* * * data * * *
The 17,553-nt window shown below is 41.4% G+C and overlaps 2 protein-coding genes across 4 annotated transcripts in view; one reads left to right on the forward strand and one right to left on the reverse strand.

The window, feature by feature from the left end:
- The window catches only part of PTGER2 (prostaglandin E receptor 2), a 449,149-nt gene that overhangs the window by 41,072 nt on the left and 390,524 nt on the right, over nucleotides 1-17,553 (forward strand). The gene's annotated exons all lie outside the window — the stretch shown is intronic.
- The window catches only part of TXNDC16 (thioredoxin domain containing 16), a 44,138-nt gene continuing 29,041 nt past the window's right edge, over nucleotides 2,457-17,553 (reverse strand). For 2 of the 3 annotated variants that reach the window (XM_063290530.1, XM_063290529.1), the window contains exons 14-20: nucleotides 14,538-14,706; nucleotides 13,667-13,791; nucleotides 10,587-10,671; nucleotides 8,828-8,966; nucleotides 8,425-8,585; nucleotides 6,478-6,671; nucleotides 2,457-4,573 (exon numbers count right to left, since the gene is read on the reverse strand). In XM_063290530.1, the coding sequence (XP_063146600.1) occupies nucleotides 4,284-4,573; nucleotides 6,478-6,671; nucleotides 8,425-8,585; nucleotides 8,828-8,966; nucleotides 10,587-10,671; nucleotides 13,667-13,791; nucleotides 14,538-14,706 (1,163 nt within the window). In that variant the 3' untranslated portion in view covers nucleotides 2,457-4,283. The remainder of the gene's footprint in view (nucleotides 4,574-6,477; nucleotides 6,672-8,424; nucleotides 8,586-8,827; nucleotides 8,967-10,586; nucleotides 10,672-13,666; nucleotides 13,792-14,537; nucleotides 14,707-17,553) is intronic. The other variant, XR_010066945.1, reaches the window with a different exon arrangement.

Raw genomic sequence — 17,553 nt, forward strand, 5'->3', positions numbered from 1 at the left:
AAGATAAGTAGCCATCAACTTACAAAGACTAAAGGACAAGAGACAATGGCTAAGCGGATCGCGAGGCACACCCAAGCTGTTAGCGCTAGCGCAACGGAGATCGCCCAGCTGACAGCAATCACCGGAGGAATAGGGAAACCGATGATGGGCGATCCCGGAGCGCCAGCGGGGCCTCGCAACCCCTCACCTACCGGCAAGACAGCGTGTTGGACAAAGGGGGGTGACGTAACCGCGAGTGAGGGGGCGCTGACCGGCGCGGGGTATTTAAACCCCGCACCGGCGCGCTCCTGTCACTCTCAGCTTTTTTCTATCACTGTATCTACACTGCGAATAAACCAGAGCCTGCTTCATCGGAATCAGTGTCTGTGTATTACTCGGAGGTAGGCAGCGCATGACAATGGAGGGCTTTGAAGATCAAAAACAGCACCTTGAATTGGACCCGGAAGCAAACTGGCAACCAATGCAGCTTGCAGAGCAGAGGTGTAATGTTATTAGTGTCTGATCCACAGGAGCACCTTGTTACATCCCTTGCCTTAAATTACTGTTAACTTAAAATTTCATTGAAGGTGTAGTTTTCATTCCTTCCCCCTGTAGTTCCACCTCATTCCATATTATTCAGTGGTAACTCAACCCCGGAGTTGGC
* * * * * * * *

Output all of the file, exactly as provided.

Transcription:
The 17,553-nt window shown below is 41.4% G+C and overlaps 2 protein-coding genes across 4 annotated transcripts in view; one reads left to right on the forward strand and one right to left on the reverse strand.

The window, feature by feature from the left end:
- The window catches only part of PTGER2 (prostaglandin E receptor 2), a 449,149-nt gene that overhangs the window by 41,072 nt on the left and 390,524 nt on the right, over nucleotides 1-17,553 (forward strand). The gene's annotated exons all lie outside the window — the stretch shown is intronic.
- The window catches only part of TXNDC16 (thioredoxin domain containing 16), a 44,138-nt gene continuing 29,041 nt past the window's right edge, over nucleotides 2,457-17,553 (reverse strand). For 2 of the 3 annotated variants that reach the window (XM_063290530.1, XM_063290529.1), the window contains exons 14-20: nucleotides 14,538-14,706; nucleotides 13,667-13,791; nucleotides 10,587-10,671; nucleotides 8,828-8,966; nucleotides 8,425-8,585; nucleotides 6,478-6,671; nucleotides 2,457-4,573 (exon numbers count right to left, since the gene is read on the reverse strand). In XM_063290530.1, the coding sequence (XP_063146600.1) occupies nucleotides 4,284-4,573; nucleotides 6,478-6,671; nucleotides 8,425-8,585; nucleotides 8,828-8,966; nucleotides 10,587-10,671; nucleotides 13,667-13,791; nucleotides 14,538-14,706 (1,163 nt within the window). In that variant the 3' untranslated portion in view covers nucleotides 2,457-4,283. The remainder of the gene's footprint in view (nucleotides 4,574-6,477; nucleotides 6,672-8,424; nucleotides 8,586-8,827; nucleotides 8,967-10,586; nucleotides 10,672-13,666; nucleotides 13,792-14,537; nucleotides 14,707-17,553) is intronic. The other variant, XR_010066945.1, reaches the window with a different exon arrangement.

Raw genomic sequence — 17,553 nt, forward strand, 5'->3', positions numbered from 1 at the left:
AAGATAAGTAGCCATCAACTTACAAAGACTAAAGGACAAGAGACAATGGCTAAGCGGATCGCGAGGCACACCCAAGCTGTTAGCGCTAGCGCAACGGAGATCGCCCAGCTGACAGCAATCACCGGAGGAATAGGGAAACCGATGATGGGCGATCCCGGAGCGCCAGCGGGGCCTCGCAACCCCTCACCTACCGGCAAGACAGCGTGTTGGACAAAGGGGGGTGACGTAACCGCGAGTGAGGGGGCGCTGACCGGCGCGGGGTATTTAAACCCCGCACCGGCGCGCTCCTGTCACTCTCAGCTTTTTTCTATCACTGTATCTACACTGCGAATAAACCAGAGCCTGCTTCATCGGAATCAGTGTCTGTGTATTACTCGGAGGTAGGCAGCGCATGACAATGGAGGGCTTTGAAGATCAAAAACAGCACCTTGAATTGGACCCGGAAGCAAACTGGCAACCAATGCAGCTTGCAGAGCAGAGGTGTAATGTTATTAGTGTCTGATCCACAGGAGCACCTTGTTACATCCCTTGCCTTAAATTACTGTTAACTTAAAATTTCATTGAAGGTGTAGTTTTCATTCCTTCCCCCTGTAGTTCCACCTCATTCCATATTATTCAGTGGTAACTCAACCCCGGAGTTGGC